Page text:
Skip to main content


Front. Pharmacol., 09 August 2022
Sec. Drug Metabolism and Transport
Volume 13 - 2022 |

Drug-drug interactions between antithrombotics and direct-acting antivirals in hepatitis C virus (HCV) patients: A brief, updated report

  • 1Department of Advanced Biomedical Sciences, Federico II University, Naples, Italy
  • 2Clinical and Interventional Cardiology, Sassari University Hospital, Sassari, Italy
  • 3Department of Cardiac Surgery, IRCCS Policlinico San Donato, San Donato Milanese, Italy
  • 4Department of Cardiology, ASST Bergamo Est, Seriate, Italy
  • 5Department of Medical, Surgical and Experimental Sciences, University of Sassari, Sassari, Italy
  • 6Department of Cardiology, Ospedali Del Tigullio, Lavagna, Italy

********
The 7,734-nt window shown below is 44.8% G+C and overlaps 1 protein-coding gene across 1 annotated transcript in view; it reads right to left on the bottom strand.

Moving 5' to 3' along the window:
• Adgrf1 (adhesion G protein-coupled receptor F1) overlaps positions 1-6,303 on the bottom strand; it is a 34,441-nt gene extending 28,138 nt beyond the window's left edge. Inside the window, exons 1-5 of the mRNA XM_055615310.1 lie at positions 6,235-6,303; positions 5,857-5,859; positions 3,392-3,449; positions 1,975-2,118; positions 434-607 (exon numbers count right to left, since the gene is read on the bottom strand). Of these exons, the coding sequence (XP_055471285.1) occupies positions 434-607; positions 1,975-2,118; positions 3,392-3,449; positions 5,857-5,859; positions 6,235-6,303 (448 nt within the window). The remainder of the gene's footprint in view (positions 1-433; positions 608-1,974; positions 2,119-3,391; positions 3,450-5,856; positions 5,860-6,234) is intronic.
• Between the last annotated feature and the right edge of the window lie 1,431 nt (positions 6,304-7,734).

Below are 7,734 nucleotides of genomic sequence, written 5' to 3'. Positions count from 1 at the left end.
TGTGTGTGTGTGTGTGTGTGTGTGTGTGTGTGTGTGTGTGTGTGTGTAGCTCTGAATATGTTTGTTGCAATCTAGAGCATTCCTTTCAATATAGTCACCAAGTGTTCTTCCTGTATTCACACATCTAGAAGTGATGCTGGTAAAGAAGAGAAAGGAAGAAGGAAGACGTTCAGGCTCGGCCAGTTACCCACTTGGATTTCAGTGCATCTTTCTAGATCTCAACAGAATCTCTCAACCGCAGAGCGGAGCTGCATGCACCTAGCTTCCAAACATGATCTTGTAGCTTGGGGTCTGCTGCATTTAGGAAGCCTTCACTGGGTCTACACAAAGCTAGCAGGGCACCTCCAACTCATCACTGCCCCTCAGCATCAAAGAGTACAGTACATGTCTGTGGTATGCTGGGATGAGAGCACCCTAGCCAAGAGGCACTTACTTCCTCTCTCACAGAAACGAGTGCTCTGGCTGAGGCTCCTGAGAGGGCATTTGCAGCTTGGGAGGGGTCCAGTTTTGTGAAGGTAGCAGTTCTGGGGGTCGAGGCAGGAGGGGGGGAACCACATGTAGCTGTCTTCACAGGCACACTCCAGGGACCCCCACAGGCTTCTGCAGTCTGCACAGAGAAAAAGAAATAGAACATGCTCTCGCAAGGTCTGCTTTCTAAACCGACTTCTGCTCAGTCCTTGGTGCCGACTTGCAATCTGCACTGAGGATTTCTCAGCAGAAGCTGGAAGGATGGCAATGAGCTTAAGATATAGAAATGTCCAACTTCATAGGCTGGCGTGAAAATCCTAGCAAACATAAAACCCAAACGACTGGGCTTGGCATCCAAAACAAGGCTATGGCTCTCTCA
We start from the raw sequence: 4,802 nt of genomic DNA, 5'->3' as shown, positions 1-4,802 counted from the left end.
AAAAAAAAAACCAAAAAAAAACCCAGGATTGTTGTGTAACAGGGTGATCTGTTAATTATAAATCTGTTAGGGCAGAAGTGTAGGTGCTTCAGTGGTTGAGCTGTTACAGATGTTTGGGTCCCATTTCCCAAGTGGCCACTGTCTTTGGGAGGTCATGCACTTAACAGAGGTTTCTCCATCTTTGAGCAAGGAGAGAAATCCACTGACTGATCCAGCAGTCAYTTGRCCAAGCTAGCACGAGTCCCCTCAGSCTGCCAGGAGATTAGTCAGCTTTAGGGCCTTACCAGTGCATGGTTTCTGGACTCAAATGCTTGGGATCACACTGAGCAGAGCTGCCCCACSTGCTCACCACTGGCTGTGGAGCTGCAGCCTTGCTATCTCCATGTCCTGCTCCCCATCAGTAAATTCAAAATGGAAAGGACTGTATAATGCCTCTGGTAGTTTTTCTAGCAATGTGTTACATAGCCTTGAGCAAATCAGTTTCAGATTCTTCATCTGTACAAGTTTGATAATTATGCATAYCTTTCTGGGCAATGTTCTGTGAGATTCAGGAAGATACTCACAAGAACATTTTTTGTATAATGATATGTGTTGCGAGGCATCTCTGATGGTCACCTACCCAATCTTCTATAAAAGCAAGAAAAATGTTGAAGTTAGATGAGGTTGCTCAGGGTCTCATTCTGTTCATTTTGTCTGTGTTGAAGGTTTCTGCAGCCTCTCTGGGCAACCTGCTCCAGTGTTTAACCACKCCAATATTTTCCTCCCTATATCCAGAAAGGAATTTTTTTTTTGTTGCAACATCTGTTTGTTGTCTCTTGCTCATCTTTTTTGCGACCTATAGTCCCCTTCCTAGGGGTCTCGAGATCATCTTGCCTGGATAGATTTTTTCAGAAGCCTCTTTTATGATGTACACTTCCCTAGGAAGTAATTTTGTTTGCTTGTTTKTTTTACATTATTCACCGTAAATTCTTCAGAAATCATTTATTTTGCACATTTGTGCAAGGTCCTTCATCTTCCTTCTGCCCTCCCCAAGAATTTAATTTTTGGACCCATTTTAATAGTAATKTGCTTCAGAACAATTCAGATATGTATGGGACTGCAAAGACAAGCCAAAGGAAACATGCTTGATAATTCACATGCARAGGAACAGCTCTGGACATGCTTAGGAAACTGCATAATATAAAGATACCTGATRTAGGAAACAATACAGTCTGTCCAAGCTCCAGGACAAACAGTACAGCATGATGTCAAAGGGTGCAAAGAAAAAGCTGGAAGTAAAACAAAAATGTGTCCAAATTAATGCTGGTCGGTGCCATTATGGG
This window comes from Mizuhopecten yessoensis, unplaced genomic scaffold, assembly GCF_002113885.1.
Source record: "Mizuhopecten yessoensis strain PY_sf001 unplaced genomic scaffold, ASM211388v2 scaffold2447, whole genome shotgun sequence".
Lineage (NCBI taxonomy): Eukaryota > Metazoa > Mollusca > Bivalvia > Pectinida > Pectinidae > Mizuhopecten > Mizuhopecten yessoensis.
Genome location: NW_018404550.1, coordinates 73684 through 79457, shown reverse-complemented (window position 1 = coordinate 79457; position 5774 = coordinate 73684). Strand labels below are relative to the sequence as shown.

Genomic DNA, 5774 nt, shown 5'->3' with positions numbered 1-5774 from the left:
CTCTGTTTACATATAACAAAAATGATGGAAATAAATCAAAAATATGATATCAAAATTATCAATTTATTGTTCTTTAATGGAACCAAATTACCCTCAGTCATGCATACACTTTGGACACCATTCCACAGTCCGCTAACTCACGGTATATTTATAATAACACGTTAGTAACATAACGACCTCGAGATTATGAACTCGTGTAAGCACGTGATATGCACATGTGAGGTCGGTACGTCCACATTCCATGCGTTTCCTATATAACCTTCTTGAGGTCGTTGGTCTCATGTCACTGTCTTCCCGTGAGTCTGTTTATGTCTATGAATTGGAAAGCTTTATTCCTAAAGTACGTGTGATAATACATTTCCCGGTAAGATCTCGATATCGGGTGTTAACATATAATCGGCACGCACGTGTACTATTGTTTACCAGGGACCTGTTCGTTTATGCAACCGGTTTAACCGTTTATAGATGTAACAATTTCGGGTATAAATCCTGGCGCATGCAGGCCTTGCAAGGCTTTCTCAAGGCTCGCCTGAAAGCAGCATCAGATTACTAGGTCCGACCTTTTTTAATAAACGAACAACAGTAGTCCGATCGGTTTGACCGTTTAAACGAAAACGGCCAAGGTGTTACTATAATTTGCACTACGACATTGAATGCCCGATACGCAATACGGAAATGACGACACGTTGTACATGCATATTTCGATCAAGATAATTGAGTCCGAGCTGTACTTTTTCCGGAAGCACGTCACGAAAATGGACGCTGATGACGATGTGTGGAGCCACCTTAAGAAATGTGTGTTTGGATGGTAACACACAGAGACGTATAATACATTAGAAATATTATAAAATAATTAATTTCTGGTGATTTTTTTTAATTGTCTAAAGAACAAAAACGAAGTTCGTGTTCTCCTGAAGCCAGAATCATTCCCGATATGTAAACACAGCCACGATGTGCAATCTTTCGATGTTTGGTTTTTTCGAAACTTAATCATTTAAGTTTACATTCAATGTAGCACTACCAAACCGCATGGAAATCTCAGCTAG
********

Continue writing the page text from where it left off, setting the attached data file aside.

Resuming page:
Hepatitis C virus (HCV) is one of the leading causes of chronic liver disease affecting over 71 million people worldwide. An increased incidence of atherothrombotic events [e.g. coronary artery disease (CAD), atrial fibrillation (AF)] has been observed in HCV seropositive patients. On the other hand, an increased bleeding risk is another clinical issue, particularly in subjects with liver cirrhosis, gastroesophageal varices, portal hypertension, thrombocytopenia and alcohol consumption. The introduction and progressively greater use of direct-acting antivirals (DAAs) (instead of protease and polymerase inhibitors) during the last decade has enabled a sustained virological response to be achieved in a significant percentage of patients. However, due to the high cardiovascular risk profile in HCV-infected patients, the concomitant use of antithrombotic therapies is often required, bearing in mind the possible contraindications. For example, despite better pharmacokinetic and pharmacodynamic properties compared with vitamin K-antagonists, plasma level fluctuations of direct oral anticoagulants (DOACs) due to pathological conditions (e.g. chronic kidney diseases or hepatic cirrhosis) or drug-drug interactions (DDIs) may be of great importance as regards their safety profile and overall clinical benefit. We aimed to examine and briefly summarize the significant DDIs observed between antithrombotic and HCV antiviral drugs.